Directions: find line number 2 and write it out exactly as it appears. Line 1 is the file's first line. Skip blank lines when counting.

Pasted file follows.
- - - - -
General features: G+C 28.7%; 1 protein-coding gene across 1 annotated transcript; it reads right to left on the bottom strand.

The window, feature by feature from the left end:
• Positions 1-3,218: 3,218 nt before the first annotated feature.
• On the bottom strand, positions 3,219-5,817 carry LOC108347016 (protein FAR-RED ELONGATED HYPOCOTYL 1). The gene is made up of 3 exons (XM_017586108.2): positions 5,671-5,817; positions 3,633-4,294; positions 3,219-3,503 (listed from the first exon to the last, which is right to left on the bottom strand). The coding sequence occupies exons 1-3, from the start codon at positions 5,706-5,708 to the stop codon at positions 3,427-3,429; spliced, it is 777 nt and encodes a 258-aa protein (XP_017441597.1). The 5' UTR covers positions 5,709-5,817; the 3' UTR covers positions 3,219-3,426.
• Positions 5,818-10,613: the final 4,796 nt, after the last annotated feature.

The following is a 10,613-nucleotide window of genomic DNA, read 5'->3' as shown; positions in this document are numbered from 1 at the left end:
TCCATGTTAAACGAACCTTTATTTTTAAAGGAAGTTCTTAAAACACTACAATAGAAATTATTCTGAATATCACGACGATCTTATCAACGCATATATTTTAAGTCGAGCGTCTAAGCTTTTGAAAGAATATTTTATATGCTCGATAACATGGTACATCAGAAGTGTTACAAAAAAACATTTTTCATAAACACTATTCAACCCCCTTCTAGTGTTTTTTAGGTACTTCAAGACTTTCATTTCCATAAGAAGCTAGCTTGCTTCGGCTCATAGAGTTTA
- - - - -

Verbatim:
The window, feature by feature from the left end: